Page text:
21. CoreCollapseSupernovae: DelayedExplosionMechanism The persistent neutrino energy deposition behind the shock keeps the pressure high in this region and drives the shock outwards again, eventually leading to a supernova explosion.

  22. CoreCollapseSupernovae: DelayedExplosionMechanism This may take a few 100 ms and requires that during this time interval a few percent of the radiated neutrino energy (or 10–20% of the energy of electron neutrinos and antineutrinos) are converted to thermal energy of nucleons, leptons, and photons. Remember: The canonical explosion energy of a supernova is less than one percent of the total gravitational binding energy lost by the nascent neutron star in neutrinos. The success of the delayed supernova mechanism turned out to be sensitive to a complex interplay of neutrino heating, mass accretion through the shock, and mass accretion through the gain radius. After two decades of research the paradigm of the neutrino driven wind explosion mechanism is widely accepted BUT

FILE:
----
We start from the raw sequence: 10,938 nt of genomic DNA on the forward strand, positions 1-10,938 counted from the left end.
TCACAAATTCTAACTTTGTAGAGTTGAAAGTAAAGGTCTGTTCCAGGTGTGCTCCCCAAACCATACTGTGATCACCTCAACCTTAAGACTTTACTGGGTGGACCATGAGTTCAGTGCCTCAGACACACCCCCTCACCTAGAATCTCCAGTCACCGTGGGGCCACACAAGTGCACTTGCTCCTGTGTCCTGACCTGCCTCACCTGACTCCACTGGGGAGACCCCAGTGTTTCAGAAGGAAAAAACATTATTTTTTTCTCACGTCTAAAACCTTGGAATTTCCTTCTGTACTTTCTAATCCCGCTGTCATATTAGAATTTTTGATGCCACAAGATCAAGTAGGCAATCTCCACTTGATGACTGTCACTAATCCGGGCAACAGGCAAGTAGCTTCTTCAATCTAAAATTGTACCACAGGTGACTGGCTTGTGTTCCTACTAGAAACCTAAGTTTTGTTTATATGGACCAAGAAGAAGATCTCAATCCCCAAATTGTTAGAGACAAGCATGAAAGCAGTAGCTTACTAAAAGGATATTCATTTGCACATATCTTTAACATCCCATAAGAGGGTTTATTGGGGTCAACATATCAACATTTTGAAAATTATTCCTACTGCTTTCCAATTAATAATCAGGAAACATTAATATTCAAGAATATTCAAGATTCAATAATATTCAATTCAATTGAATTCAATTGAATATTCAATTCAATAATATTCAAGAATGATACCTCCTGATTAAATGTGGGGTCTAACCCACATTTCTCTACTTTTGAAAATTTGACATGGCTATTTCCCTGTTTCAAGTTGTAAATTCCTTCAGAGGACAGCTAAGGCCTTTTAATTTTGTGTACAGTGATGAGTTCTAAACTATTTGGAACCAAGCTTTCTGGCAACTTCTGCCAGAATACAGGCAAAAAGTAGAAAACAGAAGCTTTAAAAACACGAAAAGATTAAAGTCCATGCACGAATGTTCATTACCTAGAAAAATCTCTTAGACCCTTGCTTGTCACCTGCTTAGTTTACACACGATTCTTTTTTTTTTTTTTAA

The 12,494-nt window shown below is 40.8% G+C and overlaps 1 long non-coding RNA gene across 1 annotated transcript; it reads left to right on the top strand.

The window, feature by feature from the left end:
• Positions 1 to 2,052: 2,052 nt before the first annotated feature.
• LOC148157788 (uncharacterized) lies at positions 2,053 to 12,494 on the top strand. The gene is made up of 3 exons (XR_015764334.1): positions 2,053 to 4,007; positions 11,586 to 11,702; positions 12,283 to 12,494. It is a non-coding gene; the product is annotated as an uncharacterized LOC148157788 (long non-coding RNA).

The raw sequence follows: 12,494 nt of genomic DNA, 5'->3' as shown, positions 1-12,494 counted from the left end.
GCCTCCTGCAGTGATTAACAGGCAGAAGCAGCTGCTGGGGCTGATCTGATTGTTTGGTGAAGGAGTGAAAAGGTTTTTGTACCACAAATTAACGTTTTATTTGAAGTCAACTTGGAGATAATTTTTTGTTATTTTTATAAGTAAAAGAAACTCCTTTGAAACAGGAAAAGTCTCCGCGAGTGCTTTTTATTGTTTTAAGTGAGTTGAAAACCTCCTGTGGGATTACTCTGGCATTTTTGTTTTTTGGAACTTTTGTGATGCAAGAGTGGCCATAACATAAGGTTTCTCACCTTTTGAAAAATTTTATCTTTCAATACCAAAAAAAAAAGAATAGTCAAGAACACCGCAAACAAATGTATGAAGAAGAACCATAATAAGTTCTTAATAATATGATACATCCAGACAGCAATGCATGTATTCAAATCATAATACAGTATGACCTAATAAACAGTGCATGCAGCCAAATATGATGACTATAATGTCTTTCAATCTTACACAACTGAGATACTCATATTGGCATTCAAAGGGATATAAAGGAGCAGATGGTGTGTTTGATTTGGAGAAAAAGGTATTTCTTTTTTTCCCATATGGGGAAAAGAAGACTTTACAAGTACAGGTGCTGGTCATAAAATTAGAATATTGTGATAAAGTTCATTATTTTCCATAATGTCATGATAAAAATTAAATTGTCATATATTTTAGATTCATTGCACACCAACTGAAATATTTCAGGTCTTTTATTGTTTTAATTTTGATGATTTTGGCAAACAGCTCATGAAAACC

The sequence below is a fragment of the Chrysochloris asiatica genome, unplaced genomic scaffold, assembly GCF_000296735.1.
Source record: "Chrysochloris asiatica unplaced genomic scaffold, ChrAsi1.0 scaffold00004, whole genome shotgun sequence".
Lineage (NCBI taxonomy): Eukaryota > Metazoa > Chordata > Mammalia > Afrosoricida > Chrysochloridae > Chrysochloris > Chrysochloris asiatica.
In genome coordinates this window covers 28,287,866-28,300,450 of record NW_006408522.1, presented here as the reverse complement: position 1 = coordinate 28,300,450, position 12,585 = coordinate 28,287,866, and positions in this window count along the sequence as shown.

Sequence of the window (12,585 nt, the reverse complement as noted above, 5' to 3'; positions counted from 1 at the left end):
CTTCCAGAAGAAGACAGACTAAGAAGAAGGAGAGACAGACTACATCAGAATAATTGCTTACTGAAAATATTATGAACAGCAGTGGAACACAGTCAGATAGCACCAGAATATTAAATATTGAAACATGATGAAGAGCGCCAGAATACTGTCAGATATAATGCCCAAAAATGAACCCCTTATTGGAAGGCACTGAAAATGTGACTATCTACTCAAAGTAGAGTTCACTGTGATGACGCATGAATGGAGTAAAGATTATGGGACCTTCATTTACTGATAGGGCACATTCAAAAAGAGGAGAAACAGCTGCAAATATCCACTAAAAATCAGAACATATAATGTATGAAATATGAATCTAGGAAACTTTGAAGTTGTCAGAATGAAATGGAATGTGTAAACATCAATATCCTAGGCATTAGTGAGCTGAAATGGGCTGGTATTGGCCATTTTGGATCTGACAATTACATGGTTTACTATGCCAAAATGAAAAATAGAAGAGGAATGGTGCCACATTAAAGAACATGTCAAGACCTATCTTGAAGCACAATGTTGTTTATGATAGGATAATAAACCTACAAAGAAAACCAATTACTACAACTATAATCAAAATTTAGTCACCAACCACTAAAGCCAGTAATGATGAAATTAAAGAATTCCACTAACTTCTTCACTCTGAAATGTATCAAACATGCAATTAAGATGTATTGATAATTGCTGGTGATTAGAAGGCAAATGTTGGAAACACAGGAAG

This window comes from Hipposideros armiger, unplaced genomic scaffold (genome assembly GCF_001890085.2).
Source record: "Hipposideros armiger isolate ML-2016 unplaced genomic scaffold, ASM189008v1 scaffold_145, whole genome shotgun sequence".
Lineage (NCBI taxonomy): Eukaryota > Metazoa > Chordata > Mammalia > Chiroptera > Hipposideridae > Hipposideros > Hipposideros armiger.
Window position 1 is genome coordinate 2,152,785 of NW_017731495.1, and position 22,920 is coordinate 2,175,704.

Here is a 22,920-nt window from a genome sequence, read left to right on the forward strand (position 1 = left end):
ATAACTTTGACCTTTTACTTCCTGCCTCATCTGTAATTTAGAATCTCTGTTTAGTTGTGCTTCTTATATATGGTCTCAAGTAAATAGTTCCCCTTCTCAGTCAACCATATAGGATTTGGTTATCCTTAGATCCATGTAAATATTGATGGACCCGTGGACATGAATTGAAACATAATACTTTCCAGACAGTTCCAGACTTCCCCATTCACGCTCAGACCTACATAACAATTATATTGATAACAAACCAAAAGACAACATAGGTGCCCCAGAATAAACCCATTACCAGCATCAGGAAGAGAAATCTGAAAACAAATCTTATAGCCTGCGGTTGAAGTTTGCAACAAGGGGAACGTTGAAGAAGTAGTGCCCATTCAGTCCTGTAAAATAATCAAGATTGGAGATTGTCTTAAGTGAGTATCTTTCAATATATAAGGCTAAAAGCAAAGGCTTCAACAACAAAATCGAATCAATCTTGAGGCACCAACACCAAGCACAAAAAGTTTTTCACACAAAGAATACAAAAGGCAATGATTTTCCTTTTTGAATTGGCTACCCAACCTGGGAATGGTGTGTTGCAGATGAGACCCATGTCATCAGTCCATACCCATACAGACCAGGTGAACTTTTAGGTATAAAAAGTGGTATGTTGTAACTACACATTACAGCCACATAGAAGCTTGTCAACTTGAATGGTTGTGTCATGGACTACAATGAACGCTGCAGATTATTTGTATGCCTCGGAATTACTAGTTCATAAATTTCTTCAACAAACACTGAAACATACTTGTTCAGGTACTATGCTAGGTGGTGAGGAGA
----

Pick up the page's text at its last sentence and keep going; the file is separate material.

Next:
23. The Supernova Problem The most recent and detailed simulations of core collapse SN explosions show that: • the shock still stalls  No explosion is obtained • the energyof the explosionis a factorof3to 10 lowerthanusuallyobserved Work isunderwaybyall the theoreticalgroupstobetterunderstand the problem and wemayexpectprogresses in the next future The simulationof the explosionof the envelopeisneededtohave information on: • the chemical yields (propagation of the shock wave  compression and heating explosive nucleosynthesis) • the initialmass-remnant mass relation

  24. ExplosiveNucleosynthesis Propagationof the shock wavethrough the envelope Compression and Heating ExplosiveNucleosynthesis The explosive nucleosynthesis calculations for core collapse supernovae are still based on explosions induced by injecting an arbitrary amount of energy in a (also arbitrary) mass location of the presupernovamodeland thenfollowing the development of the blast wavebymeansofanhydro code. • Piston • Thermal Bomb • Kinetic Bomb